Most Patients Don't Opt for Breast Reconstruction and They Don't Regret It


Even though universal coverage for postmastectomy breast reconstruction is mandated, a new study has found that the majority of women are deciding not to undergo breast reconstruction surgery following a mastectomy.

Monica Morrow, MD

Even though universal coverage for postmastectomy breast reconstruction is mandated, a new study has found that the majority of women are deciding not to undergo breast reconstruction surgery following a mastectomy.

The study, published today online in JAMA Surgery, found that 58.4% of 485 patients surveyed decided not to undergo breast reconstruction surgery, citing such reasons as not wanting to have additional surgery (48.5%), it wasn’t important (33.8%), fear of implants (36%), and a concern of possible complications (33.6%).

“There has always been a lot of concern because breast reconstruction rates in the United States have persistently been that only about 30% to 40% of women who get a mastectomy undergo reconstruction,” said Monica Morrow, MD, FACS, lead author of the study and chief of breast surgery services at Memorial Sloan Kettering Cancer Center. “This has raised concerns that doctors aren’t offering women reconstruction or talking about reconstruction.”

The authors used Surveillance, Epidemiology, and End Results registries from Los Angeles and Detroit to identify women aged 20 to 79 years with specific types of breast cancer. Eligible women were asked to complete a survey. The analytic sample for the authors’ study included 485 patients who initially reported having a mastectomy and 4 years later reported remaining disease free.

Of the 485 patients, 146 patients underwent reconstruction at the time of mastectomy, 76 patients had their breast reconstruction surgeries later, and 263 patients did not undergo breast reconstruction.

According to the study results, only 18% of the patients who chose not to have breast reconstruction after mastectomy were unaware that reconstruction was an option, whereas 11.8% didn’t have insurance coverage. Women also cited trouble finding a surgeon (5.6%) or that their surgeon did not take their insurance (7.8%) as other reasons.

“The overall message from this study is that there is not a big problem here,” Morrow says. “With 4 years of follow-up, there were very few patients who had not been reconstructed who had any interest in reconstruction. The vast majority of the patients were satisfied with the decision-making process and the information that they received.”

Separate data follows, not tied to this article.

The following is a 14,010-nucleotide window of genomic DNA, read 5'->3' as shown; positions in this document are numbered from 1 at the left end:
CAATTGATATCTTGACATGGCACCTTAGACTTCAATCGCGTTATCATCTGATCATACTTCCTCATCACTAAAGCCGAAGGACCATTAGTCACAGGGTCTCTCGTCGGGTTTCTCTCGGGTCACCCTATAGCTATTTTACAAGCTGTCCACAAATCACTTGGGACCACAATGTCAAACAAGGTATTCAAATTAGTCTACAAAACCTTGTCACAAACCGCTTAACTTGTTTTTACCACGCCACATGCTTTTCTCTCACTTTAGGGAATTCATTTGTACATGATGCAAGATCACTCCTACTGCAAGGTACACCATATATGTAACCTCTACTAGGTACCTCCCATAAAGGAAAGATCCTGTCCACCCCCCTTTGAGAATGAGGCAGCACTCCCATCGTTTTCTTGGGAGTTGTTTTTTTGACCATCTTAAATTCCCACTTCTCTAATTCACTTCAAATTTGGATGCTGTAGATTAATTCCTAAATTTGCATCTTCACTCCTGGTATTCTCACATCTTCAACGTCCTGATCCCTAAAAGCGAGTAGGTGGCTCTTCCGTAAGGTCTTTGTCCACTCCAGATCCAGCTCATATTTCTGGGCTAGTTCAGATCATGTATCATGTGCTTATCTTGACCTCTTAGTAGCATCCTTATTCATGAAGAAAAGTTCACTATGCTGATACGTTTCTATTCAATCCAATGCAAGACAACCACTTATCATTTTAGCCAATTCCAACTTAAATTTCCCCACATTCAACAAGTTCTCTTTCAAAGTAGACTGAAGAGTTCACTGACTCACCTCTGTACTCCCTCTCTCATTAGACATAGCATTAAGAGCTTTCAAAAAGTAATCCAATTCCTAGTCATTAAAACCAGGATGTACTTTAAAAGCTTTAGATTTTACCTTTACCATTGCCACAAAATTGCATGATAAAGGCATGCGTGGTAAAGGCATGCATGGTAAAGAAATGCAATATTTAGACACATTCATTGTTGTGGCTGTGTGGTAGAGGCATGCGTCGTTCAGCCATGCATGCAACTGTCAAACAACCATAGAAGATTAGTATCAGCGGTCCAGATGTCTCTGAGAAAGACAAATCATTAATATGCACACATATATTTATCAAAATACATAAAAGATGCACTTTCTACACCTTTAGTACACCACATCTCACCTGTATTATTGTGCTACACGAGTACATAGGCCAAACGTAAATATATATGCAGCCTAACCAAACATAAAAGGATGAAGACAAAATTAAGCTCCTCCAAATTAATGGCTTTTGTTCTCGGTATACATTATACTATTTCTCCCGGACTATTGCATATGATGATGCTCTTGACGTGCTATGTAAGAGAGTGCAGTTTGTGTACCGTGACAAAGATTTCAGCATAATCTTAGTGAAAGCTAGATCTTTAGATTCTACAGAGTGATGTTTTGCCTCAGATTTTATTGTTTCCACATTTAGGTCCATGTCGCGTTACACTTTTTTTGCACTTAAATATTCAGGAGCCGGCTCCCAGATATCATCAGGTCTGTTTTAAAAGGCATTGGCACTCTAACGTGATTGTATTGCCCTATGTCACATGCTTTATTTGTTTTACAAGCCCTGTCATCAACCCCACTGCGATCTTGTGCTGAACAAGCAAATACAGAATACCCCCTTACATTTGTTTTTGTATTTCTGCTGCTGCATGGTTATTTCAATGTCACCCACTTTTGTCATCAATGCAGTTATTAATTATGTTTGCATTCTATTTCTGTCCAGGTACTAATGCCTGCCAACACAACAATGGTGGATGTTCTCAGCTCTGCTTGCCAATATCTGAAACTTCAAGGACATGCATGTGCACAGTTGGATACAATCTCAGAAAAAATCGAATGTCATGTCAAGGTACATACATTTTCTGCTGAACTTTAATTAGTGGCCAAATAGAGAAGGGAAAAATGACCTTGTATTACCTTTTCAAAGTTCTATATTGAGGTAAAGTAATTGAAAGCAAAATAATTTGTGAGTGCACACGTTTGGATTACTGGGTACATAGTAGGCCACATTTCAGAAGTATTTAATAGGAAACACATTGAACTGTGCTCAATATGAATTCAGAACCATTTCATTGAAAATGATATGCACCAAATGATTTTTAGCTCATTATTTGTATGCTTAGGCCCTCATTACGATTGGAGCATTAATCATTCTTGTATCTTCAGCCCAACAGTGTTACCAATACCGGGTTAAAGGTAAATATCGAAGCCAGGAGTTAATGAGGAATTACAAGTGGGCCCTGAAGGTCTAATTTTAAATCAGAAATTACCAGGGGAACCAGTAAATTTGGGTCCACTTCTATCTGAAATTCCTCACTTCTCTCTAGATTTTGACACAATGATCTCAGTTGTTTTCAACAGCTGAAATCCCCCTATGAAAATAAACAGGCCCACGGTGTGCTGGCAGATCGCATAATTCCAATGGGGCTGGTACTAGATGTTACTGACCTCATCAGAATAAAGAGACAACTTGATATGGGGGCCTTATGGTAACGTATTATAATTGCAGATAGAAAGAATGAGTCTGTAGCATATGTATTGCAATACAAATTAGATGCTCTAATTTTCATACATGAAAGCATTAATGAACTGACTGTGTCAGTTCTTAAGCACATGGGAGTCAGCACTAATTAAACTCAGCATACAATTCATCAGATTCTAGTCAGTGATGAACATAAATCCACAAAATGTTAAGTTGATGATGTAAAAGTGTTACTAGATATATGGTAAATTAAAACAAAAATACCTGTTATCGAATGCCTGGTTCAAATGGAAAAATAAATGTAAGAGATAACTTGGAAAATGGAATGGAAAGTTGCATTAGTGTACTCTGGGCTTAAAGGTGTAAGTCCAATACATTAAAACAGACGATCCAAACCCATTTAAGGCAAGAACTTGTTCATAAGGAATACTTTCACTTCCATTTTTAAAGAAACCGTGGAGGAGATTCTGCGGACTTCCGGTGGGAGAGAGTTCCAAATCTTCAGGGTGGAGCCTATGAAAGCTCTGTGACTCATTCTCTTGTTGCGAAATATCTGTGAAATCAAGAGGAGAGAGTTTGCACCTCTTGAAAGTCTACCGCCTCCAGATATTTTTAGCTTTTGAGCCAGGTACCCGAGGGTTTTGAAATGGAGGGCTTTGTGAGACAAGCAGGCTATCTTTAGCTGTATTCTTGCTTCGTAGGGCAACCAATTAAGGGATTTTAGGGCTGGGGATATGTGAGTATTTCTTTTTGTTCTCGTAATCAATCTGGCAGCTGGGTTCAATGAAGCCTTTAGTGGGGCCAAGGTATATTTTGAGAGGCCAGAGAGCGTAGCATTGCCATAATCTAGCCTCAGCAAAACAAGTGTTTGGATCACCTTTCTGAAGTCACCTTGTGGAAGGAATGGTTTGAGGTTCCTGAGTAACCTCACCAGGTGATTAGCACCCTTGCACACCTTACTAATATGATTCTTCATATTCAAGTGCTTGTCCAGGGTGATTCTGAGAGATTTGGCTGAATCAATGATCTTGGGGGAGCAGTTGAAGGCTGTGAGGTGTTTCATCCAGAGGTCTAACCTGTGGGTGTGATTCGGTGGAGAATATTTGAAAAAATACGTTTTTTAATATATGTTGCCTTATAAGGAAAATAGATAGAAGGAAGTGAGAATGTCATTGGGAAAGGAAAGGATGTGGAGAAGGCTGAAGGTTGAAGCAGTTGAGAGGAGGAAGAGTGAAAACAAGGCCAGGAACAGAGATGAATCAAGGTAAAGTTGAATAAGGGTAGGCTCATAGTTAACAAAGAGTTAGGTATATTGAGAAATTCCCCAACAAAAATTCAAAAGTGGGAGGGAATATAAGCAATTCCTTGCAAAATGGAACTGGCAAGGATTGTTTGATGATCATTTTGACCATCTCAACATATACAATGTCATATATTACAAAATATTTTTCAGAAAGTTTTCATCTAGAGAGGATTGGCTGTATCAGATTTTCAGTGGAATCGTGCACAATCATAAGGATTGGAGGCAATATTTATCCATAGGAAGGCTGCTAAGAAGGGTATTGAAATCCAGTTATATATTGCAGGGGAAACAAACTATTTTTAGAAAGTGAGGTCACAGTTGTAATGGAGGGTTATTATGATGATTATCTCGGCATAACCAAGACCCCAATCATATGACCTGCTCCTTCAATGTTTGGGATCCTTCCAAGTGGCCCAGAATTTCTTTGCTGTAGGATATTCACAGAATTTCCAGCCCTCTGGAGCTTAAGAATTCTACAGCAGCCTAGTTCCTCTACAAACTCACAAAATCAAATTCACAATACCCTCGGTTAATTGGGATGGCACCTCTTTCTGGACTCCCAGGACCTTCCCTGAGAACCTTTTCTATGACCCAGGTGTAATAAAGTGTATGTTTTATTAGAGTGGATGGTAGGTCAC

Although the study found that only 13.3% of women reported being dissatisfied with the decision-making process, it also showed that nonwhite women, older women, women with a lower education level, or women with a major coexisting illness and chemotherapy were all less likely to undergo breast reconstruction surgery.

Ethnic minority groups were less prone to indicate a desire to avoid additional surgery as a reason for forgoing reconstruction (70% for nonblack, non-Latina patients vs 39.7% and 34.1% for black and Latina patients, respectively; P < .001) and less likely to suggest that reconstruction was not important (42.4% for nonblack, non-Latina patients vs 21.6% and 31.3% for black and Latina patients, respectively; P = .04).

The study also showed that more Latina patients were worried about interference with cancer detection or complications of the procedure as well as not being able to take time off from work or family. More black and Latina patients also attributed their decision to the systems barrier of having no insurance coverage, the authors reported.

Morrow said that these women were also more likely to be dissatisfied with the decision-making process.

“It does suggest that there are potentially some additional barriers in women with lower educational attainment and lower socioeconomic status,” she said.

But while the authors agreed that there is room for improvement regarding the safety of breast implants and the effect of reconstruction on follow-up surveillance, Morrow said that talking to newly diagnosed breast cancer patients can be difficult.

“The time surrounding a breast cancer diagnosis is very difficult because people’s minds are all full of many different concerns, and for many people, their major focus is that they have a potentially life-threatening illness,” Morrow explained. “So what they’re focused on in that point in time is what they need to do to get rid of that potentially life-threatening disease.”

Morrow said the survey also showed that there are still a lot of misunderstandings surrounding breast reconstruction surgery.

“We did find evidence that there is misunderstanding that having a reconstruction may interfere with detection of cancer recurrence, and so I think that’s something that can clearly be communicated to people when offering them the option of reconstruction,” she said. “There’s also still a whole lot of residual fear of silicon breast implants, and I think most medical professionals are pretty clear that there’s not a problem, but patients don’t get all their information from medical professionals.”

Morrow suggested that physicians and other healthcare professionals take extra care to inform their patients completely about breast reconstruction surgery and to spend more time with patients who are of lower educational attainment, nonwhite, and potentially those with Medicare, Medicaid, or no insurance at all, because these patients have reported more difficulty with the decision-making process.

“It is important…to take a little extra time to really make sure these patients understand that reconstruction is not in any way harmful to the cancer treatment process,” she said.

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